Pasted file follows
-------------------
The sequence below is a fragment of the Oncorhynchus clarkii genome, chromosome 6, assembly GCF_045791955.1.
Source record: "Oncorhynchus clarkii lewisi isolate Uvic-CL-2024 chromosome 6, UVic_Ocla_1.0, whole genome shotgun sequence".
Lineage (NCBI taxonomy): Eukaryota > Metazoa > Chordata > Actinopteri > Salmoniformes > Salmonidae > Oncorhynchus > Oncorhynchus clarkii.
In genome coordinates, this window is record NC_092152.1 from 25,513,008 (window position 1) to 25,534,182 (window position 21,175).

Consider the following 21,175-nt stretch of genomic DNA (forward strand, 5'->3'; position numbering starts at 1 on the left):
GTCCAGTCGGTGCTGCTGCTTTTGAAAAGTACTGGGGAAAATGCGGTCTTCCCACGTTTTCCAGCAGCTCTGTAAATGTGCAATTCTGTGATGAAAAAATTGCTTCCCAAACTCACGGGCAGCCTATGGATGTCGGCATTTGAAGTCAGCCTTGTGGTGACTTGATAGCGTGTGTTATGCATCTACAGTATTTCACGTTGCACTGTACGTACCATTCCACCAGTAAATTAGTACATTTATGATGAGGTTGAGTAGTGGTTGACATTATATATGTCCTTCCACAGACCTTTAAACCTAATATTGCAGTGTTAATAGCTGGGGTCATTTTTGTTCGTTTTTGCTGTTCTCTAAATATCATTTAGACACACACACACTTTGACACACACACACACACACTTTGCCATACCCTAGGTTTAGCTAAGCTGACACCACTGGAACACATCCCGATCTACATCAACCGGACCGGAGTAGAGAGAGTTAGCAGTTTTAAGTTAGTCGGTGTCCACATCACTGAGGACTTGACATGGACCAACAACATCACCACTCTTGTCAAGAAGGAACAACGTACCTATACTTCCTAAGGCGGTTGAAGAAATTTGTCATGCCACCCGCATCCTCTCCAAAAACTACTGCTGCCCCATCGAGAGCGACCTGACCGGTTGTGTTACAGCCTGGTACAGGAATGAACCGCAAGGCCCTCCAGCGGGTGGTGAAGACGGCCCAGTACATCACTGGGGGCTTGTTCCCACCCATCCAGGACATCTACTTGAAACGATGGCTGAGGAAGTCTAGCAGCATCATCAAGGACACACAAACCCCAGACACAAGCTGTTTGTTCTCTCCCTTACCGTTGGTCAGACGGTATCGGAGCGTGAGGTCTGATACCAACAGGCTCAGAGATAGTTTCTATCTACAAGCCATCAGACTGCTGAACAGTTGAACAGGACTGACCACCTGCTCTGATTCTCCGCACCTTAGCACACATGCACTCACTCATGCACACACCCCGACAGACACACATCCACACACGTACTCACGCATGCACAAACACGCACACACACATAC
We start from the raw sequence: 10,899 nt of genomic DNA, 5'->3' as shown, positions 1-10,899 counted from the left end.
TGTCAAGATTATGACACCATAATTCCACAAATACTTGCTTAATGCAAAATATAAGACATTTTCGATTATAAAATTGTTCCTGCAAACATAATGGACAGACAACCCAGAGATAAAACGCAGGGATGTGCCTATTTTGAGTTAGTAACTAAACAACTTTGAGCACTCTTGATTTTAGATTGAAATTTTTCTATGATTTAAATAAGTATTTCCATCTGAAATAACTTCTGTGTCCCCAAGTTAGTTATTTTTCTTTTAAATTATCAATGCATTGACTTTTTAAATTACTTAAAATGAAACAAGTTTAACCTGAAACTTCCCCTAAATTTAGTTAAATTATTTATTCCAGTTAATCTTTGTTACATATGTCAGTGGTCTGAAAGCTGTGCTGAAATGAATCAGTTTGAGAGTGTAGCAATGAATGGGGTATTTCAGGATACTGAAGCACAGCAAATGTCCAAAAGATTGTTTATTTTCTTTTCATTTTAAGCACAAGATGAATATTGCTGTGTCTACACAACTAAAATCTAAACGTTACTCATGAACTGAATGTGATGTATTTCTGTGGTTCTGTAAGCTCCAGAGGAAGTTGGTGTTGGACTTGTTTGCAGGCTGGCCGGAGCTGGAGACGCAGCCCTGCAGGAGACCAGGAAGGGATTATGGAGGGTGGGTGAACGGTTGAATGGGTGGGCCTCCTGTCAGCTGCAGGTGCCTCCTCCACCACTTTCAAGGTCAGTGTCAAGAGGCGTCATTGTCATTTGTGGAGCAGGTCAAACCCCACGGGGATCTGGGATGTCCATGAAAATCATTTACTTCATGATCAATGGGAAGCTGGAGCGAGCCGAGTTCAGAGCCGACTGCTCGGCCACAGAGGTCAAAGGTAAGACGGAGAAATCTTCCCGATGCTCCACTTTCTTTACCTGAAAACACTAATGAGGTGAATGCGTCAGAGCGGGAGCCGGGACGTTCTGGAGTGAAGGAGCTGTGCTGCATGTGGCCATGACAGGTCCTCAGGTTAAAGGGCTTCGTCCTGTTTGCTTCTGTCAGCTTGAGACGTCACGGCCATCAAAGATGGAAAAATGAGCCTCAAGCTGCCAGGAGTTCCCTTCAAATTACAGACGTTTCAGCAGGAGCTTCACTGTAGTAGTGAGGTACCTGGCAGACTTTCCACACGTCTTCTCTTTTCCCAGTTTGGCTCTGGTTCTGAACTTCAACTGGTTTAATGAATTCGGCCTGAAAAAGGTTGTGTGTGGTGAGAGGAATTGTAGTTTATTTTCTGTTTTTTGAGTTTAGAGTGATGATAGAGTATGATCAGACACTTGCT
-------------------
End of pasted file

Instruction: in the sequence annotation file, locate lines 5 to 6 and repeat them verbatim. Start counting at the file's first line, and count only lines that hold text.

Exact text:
Consider the following 21,175-nt stretch of genomic DNA (forward strand, 5'->3'; position numbering starts at 1 on the left):
GTCCAGTCGGTGCTGCTGCTTTTGAAAAGTACTGGGGAAAATGCGGTCTTCCCACGTTTTCCAGCAGCTCTGTAAATGTGCAATTCTGTGATGAAAAAATTGCTTCCCAAACTCACGGGCAGCCTATGGATGTCGGCATTTGAAGTCAGCCTTGTGGTGACTTGATAGCGTGTGTTATGCATCTACAGTATTTCACGTTGCACTGTACGTACCATTCCACCAGTAAATTAGTACATTTATGATGAGGTTGAGTAGTGGTTGACATTATATATGTCCTTCCACAGACCTTTAAACCTAATATTGCAGTGTTAATAGCTGGGGTCATTTTTGTTCGTTTTTGCTGTTCTCTAAATATCATTTAGACACACACACACTTTGACACACACACACACACACTTTGCCATACCCTAGGTTTAGCTAAGCTGACACCACTGGAACACATCCCGATCTACATCAACCGGACCGGAGTAGAGAGAGTTAGCAGTTTTAAGTTAGTCGGTGTCCACATCACTGAGGACTTGACATGGACCAACAACATCACCACTCTTGTCAAGAAGGAACAACGTACCTATACTTCCTAAGGCGGTTGAAGAAATTTGTCATGCCACCCGCATCCTCTCCAAAAACTACTGCTGCCCCATCGAGAGCGACCTGACCGGTTGTGTTACAGCCTGGTACAGGAATGAACCGCAAGGCCCTCCAGCGGGTGGTGAAGACGGCCCAGTACATCACTGGGGGCTTGTTCCCACCCATCCAGGACATCTACTTGAAACGATGGCTGAGGAAGTCTAGCAGCATCATCAAGGACACACAAACCCCAGACACAAGCTGTTTGTTCTCTCCCTTACCGTTGGTCAGACGGTATCGGAGCGTGAGGTCTGATACCAACAGGCTCAGAGATAGTTTCTATCTACAAGCCATCAGACTGCTGAACAGTTGAACAGGACTGACCACCTGCTCTGATTCTCCGCACCTTAGCACACATGCACTCACTCATGCACACACCCCGACAGACACACATCCACACACGTACTCACGCATGCACAAACACGCACACACACATAC